Date: Tuesday, October 23, 2018
Session Title: Spondyloarthritis Including Psoriatic Arthritis – Clinical Poster III: Treatment
Session Type: ACR Poster Session C
Session Time: 9:00AM-11:00AM
Tumor necrosis factor inhibitors (TNFi) are effective in treating patients with axial spondyloarthritis (axSpA), but they are associated with adverse effects and high costs. According to the ASAS-EULAR recommendations, if patients are in sustained remission or low disease activity, tapering of TNFi can considered.
We aimed to assess the risk of relapse after TNFi tapering strategies compared to standard dose continuation in patients with axSpA.
We conducted a systematic search of the literature using Medline, Embase and Cochrane databases up to 27 February 2018. All randomized controlled trials (RCTs) and controlled cohort studies (CCTs) comparing the rate of relapse in patients with tapering dose versus standard dose of TNFi after achieving remission or low disease activity were selected. For the meta-analysis, the estimated event was the number of patients who had relapsed or not maintained remission or low disease activity in each treatment group (tapering versus standard dose). Data were extracted independently by two investigators. A global risk ratio (RR) was estimated using an inverse variance approach with fixed or random effect model, according to the level of heterogeneity (I2, Cochran’s Q-test). All these computations were performed using RevMan 5.3 software with a p-value threshold of 0.05.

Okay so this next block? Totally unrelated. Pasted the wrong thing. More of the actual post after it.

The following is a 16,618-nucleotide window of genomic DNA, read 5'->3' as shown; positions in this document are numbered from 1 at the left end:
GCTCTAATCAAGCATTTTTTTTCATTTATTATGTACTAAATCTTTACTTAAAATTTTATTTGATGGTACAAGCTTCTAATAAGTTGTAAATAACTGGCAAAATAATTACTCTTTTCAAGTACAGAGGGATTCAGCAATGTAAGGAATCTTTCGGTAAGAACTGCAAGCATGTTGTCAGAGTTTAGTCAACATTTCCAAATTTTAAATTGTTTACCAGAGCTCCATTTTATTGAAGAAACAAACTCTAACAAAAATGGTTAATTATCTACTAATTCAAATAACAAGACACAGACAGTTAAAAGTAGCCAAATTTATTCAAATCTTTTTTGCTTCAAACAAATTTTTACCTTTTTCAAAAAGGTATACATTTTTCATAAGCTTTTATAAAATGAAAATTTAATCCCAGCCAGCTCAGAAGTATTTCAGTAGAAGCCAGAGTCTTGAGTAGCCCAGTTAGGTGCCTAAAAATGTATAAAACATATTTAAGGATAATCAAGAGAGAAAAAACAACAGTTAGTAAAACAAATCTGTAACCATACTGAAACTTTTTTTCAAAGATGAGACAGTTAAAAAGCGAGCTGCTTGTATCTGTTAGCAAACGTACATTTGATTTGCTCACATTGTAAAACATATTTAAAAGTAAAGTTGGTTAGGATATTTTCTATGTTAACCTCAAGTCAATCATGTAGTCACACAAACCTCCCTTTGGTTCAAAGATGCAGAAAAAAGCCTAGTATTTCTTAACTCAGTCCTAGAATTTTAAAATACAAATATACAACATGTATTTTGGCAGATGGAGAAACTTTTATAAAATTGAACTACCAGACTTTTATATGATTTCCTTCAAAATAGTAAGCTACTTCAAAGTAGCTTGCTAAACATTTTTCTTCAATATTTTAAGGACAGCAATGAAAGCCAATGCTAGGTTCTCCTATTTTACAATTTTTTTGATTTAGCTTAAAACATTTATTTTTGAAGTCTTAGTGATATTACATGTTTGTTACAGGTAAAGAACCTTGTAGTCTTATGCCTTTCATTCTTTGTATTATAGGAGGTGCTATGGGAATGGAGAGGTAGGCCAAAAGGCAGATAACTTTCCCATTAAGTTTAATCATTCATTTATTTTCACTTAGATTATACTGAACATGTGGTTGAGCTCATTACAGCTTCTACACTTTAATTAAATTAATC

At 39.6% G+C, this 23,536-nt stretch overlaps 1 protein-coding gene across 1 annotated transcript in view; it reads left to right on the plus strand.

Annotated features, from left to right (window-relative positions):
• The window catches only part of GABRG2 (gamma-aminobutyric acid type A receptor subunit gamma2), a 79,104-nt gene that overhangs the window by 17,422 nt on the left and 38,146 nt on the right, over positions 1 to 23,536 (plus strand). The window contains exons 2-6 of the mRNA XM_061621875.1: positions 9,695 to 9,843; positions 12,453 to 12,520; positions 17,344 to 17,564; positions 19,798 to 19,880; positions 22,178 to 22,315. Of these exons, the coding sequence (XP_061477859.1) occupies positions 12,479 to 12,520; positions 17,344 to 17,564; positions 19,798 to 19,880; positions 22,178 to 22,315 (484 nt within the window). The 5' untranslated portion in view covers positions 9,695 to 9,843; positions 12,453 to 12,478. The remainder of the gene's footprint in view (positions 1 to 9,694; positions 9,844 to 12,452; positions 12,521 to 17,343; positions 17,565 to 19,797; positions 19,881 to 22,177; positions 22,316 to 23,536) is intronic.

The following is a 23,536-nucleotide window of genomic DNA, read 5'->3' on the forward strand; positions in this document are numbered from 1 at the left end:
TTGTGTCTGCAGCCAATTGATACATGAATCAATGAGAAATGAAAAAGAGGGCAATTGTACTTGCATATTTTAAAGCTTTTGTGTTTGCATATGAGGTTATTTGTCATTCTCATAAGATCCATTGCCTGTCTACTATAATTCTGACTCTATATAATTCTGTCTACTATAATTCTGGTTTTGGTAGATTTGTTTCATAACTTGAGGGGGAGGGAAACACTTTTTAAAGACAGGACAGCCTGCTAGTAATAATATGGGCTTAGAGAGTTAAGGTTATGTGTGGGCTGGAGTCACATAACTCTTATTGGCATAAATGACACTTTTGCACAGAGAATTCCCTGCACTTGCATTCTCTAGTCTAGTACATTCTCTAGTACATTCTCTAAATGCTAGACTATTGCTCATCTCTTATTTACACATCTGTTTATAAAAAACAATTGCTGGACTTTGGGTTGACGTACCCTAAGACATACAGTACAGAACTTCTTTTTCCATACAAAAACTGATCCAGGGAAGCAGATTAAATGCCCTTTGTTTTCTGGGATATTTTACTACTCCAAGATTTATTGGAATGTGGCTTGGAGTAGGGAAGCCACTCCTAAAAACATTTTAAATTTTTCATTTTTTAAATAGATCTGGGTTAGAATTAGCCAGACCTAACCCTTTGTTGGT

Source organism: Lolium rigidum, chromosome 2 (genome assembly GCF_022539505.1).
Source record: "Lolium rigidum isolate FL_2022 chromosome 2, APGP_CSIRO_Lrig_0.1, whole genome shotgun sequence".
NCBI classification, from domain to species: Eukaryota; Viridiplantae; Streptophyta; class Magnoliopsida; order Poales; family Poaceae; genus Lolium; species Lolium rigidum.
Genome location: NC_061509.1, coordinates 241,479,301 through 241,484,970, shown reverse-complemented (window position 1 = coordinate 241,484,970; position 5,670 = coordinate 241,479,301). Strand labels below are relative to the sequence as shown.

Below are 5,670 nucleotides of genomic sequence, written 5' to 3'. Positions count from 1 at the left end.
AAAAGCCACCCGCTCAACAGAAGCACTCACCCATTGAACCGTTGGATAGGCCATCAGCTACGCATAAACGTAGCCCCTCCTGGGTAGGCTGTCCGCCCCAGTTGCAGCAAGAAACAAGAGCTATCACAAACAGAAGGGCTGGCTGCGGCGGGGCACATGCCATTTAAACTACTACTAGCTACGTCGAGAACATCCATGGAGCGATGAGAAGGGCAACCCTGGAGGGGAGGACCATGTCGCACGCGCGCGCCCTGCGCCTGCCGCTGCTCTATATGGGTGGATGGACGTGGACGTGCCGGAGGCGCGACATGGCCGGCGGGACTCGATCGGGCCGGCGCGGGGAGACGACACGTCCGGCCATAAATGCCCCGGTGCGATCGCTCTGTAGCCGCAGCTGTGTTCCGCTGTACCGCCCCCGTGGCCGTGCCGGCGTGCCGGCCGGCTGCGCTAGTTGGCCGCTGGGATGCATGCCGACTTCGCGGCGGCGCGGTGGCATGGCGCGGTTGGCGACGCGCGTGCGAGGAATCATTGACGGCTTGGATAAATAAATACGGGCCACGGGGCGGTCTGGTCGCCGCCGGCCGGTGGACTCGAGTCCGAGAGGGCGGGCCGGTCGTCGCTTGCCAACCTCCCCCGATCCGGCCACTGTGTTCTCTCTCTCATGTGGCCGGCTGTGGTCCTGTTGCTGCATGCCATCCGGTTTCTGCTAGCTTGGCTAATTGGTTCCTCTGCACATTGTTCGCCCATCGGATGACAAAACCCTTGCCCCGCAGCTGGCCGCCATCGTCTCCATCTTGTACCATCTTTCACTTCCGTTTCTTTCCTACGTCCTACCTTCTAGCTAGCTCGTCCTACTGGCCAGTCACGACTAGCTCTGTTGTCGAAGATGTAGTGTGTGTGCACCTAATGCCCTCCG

Among the 544 publications screened, 5 studies (3 RCTs including one available only as abstract and 2 CCTs) were included, involving 230 patients who tapered TNFi dose and 226 treated with standard dose. Clinical heterogeneity between the trials was low: mean age between 46.0 and 46.7 years, male: 72.6% – 87.2%, ankylosing spondylitis according to modified New York criteria: 74% – 100%, HLA-B27 positive: 91.0% – 93.0%. Methodological heterogeneity between the trials was high: all tapering modalities, relapse definitions, duration of the follow-up and evaluation times were different. None of tapering strategies were disease activity guided.
Tapering TNFi dose was not associated with a statistically significant increase of relapse (RR [95% CI] = 1.51 [0.99 to 2.31], p = 0.05 in comparison with standard dose continuation [Figure]. A relapse was observed in 22.2% of patients who tapered TNFi versus 13.3% in patients with standard doses.
Tapering doses of TNFi does not seem to increase the risk of relapse compared to TNFi standard dose continuation. However, data are scarce and heterogeneous, a need exists for additional, well designed, randomized controlled trials on this topic.
To cite this abstract in AMA style:Couvaras L, Barnetche T, Constantin A, Pham T. Tapering TNF Inhibitors in Axial Spondyloarthritis: Systematicanalysisoftheliteratureandmeta-Analysis [abstract]. Arthritis Rheumatol. 2018; 70 (suppl 9). https://acrabstracts.org/abstract/tapering-tnf-inhibitors-in-axial-spondyloarthritis-systematicanalysisoftheliteratureandmeta-analysis/. Accessed March 21, 2023.
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